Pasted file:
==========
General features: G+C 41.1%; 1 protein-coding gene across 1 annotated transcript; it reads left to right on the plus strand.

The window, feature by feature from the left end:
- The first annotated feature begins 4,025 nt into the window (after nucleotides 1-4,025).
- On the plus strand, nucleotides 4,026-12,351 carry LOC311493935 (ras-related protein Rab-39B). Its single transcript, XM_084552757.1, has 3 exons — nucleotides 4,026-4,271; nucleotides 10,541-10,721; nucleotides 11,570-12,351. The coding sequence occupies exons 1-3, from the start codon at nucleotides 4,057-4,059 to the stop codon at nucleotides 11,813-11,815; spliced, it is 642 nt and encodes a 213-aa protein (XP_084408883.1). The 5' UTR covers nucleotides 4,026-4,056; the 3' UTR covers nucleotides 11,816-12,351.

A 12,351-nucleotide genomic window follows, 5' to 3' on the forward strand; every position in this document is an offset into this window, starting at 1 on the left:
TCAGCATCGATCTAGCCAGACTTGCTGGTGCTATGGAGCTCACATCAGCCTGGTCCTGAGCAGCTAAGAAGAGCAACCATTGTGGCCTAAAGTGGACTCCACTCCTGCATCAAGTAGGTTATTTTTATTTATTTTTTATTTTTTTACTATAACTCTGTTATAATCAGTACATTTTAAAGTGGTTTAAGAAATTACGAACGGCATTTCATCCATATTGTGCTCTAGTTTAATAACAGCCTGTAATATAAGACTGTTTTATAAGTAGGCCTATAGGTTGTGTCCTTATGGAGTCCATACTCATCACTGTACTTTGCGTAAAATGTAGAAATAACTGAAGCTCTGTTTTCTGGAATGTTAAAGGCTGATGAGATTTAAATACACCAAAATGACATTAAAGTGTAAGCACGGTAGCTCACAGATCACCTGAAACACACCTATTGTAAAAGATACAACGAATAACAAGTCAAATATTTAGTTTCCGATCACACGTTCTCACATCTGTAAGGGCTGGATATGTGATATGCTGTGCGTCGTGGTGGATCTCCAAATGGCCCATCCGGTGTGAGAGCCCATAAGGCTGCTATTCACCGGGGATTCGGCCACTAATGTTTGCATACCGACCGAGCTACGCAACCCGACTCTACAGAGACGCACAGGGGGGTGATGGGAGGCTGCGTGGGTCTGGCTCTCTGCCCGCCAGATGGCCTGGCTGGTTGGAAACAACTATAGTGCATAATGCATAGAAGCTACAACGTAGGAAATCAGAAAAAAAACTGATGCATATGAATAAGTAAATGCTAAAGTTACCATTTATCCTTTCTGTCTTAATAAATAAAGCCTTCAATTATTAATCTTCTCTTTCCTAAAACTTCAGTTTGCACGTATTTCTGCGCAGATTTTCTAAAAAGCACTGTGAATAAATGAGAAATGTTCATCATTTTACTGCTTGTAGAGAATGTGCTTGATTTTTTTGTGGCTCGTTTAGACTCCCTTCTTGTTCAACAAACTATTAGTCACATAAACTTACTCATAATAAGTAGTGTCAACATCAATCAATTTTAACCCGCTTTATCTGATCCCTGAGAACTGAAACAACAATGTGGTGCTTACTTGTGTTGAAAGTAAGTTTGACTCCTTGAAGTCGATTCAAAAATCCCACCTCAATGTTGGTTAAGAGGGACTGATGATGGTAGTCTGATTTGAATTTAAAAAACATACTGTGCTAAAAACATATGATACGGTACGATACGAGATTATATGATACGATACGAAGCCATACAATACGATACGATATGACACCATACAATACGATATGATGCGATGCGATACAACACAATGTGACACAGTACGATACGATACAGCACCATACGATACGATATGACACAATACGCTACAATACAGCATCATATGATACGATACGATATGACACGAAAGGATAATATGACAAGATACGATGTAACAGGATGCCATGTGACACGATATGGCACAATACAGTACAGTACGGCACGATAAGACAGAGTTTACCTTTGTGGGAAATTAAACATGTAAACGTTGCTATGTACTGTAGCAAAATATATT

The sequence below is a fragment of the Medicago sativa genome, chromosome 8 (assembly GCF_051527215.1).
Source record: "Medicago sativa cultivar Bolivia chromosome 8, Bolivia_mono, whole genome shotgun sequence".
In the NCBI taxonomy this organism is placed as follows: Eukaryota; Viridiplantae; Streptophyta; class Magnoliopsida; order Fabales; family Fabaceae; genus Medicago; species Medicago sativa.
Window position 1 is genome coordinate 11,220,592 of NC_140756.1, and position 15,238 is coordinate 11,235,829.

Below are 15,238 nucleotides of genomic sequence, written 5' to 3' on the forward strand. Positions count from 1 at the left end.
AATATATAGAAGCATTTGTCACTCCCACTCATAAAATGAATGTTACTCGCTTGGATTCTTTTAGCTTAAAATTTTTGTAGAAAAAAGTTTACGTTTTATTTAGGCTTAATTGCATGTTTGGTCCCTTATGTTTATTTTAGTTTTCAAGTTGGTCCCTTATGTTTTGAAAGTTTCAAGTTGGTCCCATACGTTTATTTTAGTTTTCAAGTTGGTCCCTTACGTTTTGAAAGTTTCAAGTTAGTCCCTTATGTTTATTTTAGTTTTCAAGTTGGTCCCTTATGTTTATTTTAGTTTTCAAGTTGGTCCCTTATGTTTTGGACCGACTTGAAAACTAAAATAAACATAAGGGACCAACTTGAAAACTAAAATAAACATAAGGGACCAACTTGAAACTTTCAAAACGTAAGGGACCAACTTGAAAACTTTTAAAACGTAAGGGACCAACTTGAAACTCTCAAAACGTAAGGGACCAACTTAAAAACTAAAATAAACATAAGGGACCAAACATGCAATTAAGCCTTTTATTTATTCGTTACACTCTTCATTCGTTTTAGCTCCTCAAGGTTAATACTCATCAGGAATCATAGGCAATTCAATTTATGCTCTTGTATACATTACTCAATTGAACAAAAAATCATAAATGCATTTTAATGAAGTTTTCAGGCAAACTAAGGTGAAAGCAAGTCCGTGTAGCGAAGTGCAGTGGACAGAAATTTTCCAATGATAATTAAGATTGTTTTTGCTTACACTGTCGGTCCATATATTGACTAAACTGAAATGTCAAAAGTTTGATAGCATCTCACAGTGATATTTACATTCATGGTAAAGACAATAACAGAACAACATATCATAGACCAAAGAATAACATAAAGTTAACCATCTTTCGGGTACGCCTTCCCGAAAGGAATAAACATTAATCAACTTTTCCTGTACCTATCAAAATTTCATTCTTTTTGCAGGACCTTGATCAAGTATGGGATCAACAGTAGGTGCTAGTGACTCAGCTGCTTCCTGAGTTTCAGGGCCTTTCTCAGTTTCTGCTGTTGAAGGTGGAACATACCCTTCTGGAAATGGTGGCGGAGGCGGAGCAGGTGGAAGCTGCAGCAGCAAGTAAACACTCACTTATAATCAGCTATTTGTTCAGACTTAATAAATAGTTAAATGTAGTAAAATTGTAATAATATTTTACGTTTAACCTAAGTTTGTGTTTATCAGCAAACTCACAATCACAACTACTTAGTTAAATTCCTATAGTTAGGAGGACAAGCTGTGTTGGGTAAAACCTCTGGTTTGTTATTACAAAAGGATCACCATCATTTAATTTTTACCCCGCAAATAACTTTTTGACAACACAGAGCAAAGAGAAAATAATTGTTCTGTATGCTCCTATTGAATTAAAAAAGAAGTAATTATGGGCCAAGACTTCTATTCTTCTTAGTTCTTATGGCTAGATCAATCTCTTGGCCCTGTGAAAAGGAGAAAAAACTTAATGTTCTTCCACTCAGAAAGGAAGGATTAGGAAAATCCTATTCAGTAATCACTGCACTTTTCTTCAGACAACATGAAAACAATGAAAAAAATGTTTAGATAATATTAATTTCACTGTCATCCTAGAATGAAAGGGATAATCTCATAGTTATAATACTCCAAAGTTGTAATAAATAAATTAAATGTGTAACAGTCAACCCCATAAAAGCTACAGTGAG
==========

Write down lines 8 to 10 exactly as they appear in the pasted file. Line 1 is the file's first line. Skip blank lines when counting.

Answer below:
Source record: "Medicago sativa cultivar Bolivia chromosome 8, Bolivia_mono, whole genome shotgun sequence".
In the NCBI taxonomy this organism is placed as follows: Eukaryota; Viridiplantae; Streptophyta; class Magnoliopsida; order Fabales; family Fabaceae; genus Medicago; species Medicago sativa.
Window position 1 is genome coordinate 11,220,592 of NC_140756.1, and position 15,238 is coordinate 11,235,829.